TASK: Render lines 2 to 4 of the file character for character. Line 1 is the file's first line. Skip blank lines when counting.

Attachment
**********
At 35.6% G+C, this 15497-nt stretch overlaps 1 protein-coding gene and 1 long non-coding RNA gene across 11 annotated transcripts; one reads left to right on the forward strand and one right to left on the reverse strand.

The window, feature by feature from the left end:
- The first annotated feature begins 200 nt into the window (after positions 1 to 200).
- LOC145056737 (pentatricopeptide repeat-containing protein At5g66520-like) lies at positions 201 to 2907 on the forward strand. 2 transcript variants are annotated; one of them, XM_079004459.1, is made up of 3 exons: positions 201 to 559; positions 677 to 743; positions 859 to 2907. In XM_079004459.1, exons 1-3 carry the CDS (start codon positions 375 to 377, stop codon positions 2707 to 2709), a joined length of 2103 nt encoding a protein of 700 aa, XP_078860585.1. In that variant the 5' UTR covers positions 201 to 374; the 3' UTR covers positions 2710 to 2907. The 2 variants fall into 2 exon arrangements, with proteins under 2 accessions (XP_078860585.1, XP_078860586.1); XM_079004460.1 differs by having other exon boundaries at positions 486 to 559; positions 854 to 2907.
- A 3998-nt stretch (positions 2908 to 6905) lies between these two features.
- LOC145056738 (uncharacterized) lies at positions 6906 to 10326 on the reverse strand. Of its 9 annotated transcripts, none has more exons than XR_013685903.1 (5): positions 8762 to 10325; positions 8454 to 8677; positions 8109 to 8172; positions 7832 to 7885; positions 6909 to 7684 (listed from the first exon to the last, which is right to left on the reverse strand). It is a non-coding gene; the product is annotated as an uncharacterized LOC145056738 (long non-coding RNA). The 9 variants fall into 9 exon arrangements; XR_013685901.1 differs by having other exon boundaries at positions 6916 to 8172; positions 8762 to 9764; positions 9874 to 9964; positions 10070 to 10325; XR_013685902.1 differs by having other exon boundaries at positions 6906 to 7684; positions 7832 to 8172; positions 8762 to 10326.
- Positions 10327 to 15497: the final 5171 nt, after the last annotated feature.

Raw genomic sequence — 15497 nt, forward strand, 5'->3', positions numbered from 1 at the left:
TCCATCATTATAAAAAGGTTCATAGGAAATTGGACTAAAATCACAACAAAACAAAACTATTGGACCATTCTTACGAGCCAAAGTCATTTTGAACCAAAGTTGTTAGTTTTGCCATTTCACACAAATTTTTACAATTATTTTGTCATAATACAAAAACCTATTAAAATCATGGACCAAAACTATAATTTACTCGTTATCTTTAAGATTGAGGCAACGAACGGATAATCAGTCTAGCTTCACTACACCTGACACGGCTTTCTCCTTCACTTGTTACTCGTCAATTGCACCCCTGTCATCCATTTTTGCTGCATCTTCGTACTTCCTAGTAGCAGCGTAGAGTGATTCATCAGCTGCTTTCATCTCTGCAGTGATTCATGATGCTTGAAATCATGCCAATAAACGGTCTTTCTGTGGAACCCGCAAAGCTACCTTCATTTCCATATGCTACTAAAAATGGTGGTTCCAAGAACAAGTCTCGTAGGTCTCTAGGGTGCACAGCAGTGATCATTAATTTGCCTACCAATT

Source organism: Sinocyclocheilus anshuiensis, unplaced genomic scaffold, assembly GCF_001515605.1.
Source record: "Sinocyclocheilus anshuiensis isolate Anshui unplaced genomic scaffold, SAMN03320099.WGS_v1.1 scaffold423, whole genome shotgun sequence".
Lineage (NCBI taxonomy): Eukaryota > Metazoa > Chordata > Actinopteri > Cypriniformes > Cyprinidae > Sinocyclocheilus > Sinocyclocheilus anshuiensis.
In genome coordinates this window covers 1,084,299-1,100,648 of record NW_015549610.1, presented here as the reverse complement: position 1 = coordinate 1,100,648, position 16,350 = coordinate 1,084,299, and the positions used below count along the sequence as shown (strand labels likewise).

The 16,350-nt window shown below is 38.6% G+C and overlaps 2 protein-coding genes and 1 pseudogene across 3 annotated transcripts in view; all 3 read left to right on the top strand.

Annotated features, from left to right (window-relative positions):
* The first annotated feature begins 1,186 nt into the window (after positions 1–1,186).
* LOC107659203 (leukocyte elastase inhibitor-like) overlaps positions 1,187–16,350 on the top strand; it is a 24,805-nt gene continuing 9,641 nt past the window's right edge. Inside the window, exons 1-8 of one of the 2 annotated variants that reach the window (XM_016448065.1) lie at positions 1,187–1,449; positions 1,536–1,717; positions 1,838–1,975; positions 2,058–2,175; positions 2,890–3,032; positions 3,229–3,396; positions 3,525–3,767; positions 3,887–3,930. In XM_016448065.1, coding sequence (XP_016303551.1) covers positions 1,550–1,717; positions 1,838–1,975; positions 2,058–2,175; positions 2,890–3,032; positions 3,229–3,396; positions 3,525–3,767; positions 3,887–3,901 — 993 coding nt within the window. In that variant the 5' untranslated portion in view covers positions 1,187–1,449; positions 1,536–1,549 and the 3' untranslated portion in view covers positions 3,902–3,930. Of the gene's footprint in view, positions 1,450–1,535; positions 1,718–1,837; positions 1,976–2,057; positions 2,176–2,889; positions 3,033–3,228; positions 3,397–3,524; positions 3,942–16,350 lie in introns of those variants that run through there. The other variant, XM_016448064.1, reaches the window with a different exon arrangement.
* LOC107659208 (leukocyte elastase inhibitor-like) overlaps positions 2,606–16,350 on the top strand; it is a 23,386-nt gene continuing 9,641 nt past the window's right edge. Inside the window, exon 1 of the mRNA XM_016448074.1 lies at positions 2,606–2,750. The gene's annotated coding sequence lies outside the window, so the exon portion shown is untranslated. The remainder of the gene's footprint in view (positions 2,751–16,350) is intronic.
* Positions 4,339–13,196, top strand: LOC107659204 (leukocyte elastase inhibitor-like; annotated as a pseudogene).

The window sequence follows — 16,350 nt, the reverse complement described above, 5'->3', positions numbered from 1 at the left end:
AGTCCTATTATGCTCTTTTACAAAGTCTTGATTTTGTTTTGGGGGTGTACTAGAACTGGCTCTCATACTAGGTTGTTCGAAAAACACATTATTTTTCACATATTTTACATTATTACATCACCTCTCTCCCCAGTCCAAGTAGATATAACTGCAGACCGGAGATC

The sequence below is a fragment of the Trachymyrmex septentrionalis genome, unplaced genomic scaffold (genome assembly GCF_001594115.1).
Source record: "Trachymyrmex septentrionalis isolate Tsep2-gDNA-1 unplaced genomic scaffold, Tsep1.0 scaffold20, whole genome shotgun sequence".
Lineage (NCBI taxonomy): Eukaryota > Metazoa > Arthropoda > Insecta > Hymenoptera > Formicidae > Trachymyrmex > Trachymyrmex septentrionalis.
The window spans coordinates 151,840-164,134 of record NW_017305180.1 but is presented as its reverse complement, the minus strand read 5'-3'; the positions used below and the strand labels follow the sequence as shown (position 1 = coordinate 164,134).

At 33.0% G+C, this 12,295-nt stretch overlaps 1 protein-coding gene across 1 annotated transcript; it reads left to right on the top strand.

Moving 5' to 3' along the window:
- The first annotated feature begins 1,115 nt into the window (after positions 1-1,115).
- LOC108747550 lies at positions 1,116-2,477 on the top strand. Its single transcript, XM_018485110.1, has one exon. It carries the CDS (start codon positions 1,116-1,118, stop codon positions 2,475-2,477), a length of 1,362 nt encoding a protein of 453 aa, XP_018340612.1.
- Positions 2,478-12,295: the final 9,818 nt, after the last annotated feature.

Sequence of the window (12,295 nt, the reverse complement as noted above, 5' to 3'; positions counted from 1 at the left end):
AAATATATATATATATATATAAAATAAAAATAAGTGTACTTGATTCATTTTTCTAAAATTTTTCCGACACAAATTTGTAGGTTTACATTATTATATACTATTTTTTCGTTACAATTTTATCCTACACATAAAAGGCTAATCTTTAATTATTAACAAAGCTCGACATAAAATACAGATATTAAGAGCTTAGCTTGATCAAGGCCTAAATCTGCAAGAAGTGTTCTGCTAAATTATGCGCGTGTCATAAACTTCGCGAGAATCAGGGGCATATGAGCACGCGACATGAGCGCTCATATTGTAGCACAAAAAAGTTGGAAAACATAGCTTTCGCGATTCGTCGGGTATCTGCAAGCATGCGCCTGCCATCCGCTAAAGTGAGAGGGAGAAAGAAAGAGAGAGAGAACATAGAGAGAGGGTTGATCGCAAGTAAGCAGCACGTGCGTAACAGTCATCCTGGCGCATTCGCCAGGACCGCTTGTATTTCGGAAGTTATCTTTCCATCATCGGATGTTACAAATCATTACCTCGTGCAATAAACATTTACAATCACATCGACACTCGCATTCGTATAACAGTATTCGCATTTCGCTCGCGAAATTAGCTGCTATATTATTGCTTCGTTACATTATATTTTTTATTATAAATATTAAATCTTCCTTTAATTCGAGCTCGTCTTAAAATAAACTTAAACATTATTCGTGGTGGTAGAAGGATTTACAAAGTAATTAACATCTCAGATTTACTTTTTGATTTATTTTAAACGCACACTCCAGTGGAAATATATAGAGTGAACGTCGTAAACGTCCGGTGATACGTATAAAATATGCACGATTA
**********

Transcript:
The window, feature by feature from the left end:
- The first annotated feature begins 200 nt into the window (after positions 1 to 200).
- LOC145056737 (pentatricopeptide repeat-containing protein At5g66520-like) lies at positions 201 to 2907 on the forward strand. 2 transcript variants are annotated; one of them, XM_079004459.1, is made up of 3 exons: positions 201 to 559; positions 677 to 743; positions 859 to 2907. In XM_079004459.1, exons 1-3 carry the CDS (start codon positions 375 to 377, stop codon positions 2707 to 2709), a joined length of 2103 nt encoding a protein of 700 aa, XP_078860585.1. In that variant the 5' UTR covers positions 201 to 374; the 3' UTR covers positions 2710 to 2907. The 2 variants fall into 2 exon arrangements, with proteins under 2 accessions (XP_078860585.1, XP_078860586.1); XM_079004460.1 differs by having other exon boundaries at positions 486 to 559; positions 854 to 2907.